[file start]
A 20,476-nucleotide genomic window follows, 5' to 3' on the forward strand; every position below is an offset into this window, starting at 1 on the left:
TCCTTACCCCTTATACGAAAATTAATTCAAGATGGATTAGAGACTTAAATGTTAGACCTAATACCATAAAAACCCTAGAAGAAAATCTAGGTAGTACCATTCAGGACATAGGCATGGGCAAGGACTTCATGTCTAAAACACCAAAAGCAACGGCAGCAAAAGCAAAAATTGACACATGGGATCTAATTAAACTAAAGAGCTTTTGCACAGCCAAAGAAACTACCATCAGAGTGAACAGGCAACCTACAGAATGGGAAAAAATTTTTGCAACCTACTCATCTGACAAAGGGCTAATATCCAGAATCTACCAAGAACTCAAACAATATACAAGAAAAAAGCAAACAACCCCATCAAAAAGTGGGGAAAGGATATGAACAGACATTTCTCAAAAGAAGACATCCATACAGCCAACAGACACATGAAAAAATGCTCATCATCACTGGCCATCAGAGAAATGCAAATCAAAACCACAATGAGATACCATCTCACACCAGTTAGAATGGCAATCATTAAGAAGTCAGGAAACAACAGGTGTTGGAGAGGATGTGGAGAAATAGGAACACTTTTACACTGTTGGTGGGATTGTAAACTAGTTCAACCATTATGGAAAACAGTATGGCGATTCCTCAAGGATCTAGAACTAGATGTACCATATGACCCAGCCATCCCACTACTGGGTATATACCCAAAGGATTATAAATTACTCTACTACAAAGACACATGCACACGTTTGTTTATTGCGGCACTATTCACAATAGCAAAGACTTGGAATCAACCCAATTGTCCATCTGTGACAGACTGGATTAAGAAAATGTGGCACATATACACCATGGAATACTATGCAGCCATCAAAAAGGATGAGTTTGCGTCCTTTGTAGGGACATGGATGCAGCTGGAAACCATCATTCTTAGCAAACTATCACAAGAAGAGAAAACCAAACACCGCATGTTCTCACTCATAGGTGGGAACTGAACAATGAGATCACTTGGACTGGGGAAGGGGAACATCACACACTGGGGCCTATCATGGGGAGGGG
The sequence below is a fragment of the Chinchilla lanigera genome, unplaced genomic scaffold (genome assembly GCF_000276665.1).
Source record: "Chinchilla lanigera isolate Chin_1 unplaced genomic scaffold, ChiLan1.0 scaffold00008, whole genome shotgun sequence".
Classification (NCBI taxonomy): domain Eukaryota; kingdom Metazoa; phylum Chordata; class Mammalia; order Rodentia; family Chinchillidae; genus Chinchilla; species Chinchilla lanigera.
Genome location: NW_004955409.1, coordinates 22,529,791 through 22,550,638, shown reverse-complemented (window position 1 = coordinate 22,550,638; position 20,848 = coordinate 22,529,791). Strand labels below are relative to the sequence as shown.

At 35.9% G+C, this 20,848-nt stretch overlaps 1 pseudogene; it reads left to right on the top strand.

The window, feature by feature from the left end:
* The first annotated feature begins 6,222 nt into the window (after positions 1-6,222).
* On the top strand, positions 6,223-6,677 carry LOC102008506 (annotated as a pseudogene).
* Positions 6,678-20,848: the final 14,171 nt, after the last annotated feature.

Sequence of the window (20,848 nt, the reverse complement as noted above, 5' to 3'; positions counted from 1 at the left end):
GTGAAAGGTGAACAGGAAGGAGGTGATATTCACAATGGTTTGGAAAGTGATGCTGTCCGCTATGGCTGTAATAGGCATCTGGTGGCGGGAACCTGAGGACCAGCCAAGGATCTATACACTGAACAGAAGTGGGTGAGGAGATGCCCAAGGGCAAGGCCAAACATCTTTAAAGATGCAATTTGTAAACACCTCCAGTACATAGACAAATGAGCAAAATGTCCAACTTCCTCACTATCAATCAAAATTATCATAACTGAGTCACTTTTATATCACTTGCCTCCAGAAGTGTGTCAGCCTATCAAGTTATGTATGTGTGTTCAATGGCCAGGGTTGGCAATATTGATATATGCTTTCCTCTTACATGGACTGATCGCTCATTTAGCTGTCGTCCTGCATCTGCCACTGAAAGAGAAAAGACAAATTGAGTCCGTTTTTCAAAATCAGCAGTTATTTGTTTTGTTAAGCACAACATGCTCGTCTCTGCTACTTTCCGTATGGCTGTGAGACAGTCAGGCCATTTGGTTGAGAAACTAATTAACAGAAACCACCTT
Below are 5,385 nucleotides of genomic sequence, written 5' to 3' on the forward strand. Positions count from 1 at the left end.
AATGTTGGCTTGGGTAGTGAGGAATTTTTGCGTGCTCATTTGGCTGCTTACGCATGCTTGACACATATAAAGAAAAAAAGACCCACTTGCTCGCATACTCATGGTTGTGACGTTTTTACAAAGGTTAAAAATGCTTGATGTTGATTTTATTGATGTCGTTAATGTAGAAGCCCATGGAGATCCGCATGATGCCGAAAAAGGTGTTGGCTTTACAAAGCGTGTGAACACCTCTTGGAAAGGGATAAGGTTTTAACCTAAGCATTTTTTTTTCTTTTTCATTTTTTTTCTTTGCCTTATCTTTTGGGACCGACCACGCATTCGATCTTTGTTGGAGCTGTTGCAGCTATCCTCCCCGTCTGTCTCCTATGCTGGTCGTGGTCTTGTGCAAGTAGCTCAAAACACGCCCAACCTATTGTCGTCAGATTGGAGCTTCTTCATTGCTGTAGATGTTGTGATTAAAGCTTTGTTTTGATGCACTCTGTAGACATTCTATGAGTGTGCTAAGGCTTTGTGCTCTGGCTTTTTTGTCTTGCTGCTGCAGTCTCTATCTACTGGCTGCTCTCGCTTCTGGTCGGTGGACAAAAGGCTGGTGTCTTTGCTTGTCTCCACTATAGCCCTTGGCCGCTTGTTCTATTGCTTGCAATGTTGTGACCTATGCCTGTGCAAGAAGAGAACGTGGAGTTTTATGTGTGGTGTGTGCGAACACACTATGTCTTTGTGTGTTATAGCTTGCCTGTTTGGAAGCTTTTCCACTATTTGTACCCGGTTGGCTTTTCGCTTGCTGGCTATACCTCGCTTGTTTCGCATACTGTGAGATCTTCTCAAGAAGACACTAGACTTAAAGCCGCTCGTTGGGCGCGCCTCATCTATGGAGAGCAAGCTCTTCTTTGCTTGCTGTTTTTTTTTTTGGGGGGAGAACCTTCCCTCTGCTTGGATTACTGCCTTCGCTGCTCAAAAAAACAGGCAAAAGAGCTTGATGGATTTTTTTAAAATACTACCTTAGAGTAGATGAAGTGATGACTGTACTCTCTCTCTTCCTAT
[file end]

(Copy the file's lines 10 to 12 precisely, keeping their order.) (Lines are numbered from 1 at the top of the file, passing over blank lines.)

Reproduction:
* On the top strand, positions 6,223-6,677 carry LOC102008506 (annotated as a pseudogene).
* Positions 6,678-20,848: the final 14,171 nt, after the last annotated feature.

Sequence of the window (20,848 nt, the reverse complement as noted above, 5' to 3'; positions counted from 1 at the left end):